Negotiating is an art, and many different professionals have differing stances when it comes to the best practices. According to recent research conducted by several researchers at a top business school*, a simple threat may be the best way to get counterparts to concede to demands.
The researchers found delivering an ultimatum to counterparts was more effective than negotiating with perceived anger. Students seeking a degree in business
can take away from this study some strong tactics that will help them with negotiations in the future.
“If I’m angry, I may say things I don’t mean, so my counterpart may believe I’m saying them in the heat of the moment,” said Margaret Neale, one of the lead researchers in the study. “The person who’s threatening appears more legitimate - it’s not someone just throwing a hissy fit.”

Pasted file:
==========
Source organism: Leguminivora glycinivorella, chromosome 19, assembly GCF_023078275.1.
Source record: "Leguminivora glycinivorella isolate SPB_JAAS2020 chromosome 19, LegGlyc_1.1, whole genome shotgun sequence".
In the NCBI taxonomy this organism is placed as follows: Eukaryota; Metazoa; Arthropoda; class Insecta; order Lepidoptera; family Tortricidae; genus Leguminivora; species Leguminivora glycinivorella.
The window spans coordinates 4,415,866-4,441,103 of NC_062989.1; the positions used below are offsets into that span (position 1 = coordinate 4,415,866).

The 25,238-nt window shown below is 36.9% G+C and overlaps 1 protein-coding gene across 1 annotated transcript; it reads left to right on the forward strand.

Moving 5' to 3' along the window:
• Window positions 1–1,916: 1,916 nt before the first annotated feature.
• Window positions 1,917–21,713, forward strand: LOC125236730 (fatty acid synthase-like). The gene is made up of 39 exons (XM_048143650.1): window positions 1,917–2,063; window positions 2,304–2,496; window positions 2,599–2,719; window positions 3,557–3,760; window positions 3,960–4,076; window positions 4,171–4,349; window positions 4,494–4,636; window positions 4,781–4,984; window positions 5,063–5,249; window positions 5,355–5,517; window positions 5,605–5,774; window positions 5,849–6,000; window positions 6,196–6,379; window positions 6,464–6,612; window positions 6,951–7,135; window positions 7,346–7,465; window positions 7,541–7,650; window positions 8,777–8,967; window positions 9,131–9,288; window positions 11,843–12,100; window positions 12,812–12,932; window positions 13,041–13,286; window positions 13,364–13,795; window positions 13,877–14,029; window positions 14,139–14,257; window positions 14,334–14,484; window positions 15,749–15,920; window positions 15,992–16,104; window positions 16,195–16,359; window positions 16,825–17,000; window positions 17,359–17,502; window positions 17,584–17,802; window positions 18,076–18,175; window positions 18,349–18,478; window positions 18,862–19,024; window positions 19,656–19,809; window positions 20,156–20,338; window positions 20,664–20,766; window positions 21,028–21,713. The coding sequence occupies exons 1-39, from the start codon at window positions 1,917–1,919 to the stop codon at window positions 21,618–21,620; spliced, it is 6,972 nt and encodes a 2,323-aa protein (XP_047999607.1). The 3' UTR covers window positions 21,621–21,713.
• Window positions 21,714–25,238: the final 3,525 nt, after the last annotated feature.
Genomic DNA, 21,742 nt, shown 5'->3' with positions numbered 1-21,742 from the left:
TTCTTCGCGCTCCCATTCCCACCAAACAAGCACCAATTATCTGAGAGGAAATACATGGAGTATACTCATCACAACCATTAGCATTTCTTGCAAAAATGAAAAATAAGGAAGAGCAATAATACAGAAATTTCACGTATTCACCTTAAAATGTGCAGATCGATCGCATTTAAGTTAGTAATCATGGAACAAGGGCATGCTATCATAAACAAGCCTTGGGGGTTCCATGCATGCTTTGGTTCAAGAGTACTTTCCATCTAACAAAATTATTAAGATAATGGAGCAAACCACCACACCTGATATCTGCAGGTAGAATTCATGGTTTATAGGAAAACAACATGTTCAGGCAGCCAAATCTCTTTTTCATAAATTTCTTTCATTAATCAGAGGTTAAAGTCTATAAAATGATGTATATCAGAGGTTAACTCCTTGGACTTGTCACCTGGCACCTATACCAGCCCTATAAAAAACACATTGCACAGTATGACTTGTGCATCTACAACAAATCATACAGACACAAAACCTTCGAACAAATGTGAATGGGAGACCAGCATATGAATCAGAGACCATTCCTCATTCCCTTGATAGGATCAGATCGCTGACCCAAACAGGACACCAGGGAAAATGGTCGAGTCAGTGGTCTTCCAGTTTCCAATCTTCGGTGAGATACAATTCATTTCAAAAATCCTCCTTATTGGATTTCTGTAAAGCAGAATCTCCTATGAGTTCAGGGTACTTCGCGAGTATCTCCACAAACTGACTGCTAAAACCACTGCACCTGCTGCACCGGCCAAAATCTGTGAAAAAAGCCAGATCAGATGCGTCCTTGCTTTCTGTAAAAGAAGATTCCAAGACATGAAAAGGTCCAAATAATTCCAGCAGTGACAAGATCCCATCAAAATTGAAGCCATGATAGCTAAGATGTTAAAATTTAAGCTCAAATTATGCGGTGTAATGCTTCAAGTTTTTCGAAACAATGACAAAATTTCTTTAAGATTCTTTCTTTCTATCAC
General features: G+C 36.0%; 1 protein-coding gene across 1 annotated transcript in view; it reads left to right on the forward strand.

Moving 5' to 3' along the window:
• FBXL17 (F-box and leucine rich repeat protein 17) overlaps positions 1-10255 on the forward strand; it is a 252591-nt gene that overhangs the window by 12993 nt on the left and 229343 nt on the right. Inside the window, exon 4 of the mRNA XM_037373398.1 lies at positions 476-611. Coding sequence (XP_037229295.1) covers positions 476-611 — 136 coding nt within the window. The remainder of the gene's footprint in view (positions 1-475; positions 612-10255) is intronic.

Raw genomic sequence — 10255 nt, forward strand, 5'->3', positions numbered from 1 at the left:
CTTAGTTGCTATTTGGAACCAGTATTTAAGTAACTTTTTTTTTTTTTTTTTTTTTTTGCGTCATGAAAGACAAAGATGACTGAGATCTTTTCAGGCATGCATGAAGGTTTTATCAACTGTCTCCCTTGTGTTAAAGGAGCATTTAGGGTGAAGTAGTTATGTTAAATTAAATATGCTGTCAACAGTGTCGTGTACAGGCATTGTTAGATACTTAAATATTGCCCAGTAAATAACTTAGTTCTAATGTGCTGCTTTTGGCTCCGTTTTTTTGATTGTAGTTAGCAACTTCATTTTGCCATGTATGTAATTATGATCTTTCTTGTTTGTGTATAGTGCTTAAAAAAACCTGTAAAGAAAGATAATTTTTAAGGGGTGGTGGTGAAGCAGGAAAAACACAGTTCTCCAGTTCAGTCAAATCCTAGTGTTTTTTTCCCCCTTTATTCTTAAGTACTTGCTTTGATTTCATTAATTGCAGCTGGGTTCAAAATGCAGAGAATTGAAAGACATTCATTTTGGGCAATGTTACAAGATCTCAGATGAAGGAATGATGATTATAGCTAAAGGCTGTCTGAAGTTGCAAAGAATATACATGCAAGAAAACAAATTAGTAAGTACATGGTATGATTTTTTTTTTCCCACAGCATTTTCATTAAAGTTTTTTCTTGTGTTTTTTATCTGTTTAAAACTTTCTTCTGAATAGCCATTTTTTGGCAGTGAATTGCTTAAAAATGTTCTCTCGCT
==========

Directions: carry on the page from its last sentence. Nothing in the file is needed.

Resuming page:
There are several mistakes that professionals can make in their negotiations. A recent article in the Wausau Daily Herald**, a news source in Wisconsin, outlined some strategies Stuart Diamond, negotiation expert and author of "Getting More," said to stay away from in discussions.
According to Diamond, professionals should not rush into negotiations; they must first build a strong relationship with their counterpart. It is also silly to assume that a counterpart will bring only rational arguments, which is another thing to prepare for.